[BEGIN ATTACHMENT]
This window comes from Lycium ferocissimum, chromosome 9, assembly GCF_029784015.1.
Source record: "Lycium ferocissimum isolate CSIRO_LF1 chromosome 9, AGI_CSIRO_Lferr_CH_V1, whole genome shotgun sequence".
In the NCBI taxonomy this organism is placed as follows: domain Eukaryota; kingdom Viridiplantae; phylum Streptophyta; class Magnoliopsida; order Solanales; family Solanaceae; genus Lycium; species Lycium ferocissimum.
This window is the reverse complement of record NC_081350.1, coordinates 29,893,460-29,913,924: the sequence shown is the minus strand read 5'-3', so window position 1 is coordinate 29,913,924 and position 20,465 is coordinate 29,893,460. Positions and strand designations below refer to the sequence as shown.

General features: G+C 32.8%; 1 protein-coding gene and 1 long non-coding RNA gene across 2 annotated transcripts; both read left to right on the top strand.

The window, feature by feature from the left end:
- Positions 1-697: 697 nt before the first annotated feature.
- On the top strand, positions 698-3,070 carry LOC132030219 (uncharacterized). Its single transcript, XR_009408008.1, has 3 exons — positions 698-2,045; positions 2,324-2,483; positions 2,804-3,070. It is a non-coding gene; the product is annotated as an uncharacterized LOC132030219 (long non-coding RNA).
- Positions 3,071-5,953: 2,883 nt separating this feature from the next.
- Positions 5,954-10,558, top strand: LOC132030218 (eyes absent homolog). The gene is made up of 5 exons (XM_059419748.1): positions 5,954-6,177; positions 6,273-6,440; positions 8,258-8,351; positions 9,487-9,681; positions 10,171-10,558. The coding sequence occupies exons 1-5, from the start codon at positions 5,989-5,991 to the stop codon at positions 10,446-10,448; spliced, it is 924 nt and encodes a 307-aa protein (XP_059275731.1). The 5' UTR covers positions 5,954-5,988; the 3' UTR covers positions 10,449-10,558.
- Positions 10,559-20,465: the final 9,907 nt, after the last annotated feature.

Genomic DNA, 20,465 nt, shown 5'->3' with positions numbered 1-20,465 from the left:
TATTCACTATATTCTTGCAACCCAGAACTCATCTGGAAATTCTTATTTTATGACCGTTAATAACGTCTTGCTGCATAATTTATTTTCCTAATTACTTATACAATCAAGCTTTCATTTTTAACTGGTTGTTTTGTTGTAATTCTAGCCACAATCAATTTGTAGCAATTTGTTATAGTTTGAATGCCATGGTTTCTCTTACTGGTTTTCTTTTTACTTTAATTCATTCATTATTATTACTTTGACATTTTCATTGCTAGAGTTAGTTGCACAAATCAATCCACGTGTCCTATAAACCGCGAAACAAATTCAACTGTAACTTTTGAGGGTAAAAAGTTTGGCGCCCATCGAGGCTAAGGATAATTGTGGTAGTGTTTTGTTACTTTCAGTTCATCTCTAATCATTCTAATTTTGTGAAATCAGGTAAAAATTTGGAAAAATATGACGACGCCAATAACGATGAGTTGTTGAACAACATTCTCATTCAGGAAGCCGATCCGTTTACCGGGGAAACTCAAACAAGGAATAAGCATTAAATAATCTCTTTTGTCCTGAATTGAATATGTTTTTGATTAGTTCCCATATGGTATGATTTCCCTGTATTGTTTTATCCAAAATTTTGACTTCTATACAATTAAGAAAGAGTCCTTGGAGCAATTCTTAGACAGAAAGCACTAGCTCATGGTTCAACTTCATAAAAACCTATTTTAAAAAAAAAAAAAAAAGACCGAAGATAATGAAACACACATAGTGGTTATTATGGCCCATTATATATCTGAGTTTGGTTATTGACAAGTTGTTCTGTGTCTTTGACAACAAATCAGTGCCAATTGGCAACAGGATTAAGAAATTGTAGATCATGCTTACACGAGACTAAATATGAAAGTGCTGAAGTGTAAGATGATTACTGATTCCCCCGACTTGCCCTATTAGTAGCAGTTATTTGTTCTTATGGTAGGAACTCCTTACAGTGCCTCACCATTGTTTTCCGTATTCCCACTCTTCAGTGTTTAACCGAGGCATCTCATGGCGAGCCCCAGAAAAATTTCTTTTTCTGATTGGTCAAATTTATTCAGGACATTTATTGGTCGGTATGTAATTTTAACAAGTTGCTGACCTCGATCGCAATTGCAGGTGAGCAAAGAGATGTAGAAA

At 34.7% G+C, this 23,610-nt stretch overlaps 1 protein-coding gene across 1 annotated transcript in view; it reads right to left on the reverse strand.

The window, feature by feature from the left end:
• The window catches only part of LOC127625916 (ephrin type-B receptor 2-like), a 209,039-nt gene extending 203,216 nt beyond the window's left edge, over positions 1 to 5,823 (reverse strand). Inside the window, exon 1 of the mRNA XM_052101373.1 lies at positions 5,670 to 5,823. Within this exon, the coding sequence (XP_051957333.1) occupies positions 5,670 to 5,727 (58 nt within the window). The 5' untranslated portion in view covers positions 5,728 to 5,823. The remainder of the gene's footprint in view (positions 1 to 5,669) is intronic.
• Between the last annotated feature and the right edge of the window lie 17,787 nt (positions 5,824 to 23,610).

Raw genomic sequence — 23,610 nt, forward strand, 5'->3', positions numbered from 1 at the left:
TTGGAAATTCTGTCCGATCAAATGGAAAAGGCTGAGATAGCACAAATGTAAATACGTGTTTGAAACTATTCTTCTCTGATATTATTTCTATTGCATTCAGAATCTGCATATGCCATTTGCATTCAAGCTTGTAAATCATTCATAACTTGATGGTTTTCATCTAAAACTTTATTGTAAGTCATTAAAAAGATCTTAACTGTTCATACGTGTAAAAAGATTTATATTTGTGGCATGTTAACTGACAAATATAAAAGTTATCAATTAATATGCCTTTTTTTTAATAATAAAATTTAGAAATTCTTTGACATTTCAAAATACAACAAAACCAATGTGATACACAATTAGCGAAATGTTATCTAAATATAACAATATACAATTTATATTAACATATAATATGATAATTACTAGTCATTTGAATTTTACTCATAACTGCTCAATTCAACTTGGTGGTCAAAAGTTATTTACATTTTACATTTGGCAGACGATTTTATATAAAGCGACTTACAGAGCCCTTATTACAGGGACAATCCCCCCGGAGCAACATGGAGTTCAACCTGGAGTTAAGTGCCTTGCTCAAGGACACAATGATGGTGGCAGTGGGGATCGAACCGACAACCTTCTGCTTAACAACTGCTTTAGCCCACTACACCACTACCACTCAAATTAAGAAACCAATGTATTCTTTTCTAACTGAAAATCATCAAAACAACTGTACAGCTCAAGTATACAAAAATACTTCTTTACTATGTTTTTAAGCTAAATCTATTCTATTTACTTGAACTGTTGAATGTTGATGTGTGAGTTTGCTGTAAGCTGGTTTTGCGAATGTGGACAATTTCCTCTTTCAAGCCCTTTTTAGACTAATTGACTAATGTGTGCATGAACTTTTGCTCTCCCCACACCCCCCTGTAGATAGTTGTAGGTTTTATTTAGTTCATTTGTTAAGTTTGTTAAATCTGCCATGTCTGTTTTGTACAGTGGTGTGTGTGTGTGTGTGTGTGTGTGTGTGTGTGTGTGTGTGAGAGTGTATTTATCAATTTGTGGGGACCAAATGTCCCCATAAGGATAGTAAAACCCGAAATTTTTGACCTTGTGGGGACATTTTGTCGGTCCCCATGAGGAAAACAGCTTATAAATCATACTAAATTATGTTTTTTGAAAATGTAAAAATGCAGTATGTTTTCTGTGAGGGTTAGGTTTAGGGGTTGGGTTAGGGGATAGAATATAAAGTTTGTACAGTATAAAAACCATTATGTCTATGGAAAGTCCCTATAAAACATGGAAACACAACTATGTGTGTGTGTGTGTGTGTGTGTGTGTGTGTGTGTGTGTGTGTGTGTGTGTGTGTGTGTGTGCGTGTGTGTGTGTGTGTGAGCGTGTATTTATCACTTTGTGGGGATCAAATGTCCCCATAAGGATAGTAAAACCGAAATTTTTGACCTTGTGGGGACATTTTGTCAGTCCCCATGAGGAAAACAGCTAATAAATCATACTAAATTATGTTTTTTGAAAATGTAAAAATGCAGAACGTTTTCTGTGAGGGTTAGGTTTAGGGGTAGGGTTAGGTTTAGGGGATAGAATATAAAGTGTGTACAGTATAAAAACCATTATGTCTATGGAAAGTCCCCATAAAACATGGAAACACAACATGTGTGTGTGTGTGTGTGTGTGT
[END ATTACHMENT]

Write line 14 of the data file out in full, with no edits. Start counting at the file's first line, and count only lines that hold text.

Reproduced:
At 34.7% G+C, this 23,610-nt stretch overlaps 1 protein-coding gene across 1 annotated transcript in view; it reads right to left on the reverse strand.